Tzatziki would not be Tzatziki without a healthy helping of garlic. In Greek food the goal is not to go overboard yet it is an important part of some of the dishes. The fresher the garlic the better but I know that that’s virtually impossible in the UK so any will do. We all know the great anti-inflammatory properties of garlic so I always dose up when feeling a bit coldy.
Top tip – if using raw garlic; boil it in hot water for 5 minutes, this will remove the really sharp garlicky flavour and leave you garlic breath free.
Now eggs are one of those things that you think are either brilliant or are a bit wary of due to being high in cholesterol. I am personally pro-eggs and even have my own chickens so I always have a stocked egg basket. They are so packed full of vitamins and nutrients so in moderation they do far more good than harm. In Greek cookery eggs are used as a thickening agent for soups, stews and used in so many of their desserts.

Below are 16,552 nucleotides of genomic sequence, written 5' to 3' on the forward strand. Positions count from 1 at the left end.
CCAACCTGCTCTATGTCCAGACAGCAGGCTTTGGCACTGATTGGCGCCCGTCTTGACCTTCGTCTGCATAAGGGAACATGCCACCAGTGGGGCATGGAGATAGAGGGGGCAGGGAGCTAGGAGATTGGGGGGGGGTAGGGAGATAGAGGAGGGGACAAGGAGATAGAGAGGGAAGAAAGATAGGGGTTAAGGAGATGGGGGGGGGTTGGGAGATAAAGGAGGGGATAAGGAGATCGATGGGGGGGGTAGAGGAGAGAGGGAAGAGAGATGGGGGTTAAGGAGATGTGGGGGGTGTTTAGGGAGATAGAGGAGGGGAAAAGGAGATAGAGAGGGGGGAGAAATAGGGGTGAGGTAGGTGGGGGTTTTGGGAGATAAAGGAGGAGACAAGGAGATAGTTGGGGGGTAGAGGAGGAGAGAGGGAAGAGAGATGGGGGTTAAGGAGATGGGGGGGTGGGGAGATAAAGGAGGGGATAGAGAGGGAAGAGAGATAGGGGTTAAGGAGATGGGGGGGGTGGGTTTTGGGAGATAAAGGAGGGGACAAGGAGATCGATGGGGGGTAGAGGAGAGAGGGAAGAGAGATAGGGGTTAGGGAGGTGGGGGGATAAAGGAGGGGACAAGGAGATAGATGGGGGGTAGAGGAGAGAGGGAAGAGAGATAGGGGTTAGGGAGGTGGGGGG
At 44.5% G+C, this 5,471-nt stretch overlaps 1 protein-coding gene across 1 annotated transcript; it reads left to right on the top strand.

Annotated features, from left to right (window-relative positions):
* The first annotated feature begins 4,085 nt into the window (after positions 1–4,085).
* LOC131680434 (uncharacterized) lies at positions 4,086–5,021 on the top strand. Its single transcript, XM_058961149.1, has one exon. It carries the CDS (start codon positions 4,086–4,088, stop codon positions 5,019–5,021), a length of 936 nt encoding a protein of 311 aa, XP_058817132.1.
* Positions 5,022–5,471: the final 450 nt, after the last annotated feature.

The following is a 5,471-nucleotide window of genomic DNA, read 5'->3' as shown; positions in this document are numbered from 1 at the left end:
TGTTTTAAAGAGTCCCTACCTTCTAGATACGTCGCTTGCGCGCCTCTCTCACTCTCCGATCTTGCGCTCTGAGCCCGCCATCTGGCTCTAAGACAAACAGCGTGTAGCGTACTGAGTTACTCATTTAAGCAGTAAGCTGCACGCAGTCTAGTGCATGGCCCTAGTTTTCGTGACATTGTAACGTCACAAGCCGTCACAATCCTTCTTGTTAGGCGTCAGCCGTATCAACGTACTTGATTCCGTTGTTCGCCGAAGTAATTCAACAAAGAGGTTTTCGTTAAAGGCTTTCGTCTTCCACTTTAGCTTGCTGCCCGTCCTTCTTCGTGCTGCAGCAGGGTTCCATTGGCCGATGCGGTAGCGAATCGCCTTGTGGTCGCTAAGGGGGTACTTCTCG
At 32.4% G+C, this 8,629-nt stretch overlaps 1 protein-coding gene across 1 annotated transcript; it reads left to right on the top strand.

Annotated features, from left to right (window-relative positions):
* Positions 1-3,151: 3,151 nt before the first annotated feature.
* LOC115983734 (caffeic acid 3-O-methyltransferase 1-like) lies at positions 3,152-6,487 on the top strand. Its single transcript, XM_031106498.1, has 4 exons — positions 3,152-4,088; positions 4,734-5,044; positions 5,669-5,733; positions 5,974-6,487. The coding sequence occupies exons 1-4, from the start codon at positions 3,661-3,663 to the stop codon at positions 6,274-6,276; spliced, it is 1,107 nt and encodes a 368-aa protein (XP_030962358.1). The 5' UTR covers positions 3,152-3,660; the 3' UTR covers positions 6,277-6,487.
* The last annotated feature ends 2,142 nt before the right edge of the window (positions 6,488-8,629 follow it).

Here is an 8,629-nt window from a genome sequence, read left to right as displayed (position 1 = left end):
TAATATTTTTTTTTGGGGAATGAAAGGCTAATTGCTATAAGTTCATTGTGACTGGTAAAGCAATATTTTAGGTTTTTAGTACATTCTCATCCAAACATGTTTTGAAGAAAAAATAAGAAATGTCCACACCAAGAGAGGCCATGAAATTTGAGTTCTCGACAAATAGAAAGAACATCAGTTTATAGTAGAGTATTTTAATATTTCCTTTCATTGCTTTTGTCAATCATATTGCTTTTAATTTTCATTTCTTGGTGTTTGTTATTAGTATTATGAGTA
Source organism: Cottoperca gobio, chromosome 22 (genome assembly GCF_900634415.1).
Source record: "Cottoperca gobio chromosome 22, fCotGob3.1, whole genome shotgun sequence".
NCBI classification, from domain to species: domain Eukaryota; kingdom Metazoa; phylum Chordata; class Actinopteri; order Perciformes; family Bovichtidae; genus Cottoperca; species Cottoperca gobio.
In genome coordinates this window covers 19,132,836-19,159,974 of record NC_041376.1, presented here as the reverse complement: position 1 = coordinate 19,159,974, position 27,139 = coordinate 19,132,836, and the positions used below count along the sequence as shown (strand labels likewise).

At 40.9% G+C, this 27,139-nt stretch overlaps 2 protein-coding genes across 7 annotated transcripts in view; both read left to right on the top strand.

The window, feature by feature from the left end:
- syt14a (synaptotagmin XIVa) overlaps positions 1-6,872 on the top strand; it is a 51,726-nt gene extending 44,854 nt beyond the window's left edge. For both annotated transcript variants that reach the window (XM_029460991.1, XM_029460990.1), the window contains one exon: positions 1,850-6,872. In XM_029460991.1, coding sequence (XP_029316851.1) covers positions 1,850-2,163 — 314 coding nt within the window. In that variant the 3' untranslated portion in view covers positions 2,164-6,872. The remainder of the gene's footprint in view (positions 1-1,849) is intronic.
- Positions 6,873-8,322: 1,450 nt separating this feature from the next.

Now I know that Kale is not typically Greek but unfortunately we do not get the same wild greens that they use over there so Kale is the next best thing. When not in season I will always use spinach as the next best thing.
My family and friends laugh at my Kale addiction. I have it almost every day. Raw, Cooked, Marinated, you name it I eat it, I even have a Kale cake recipe (don’t knock it until you try it). Kale has a lot to say about itself in the health stakes too: High in fibre, Vitamin K, Vitamin A, Iron and the list goes on…….. I have always been a mild anaemic and since my kale addiction this has completely gone. My iron levels are I feel great.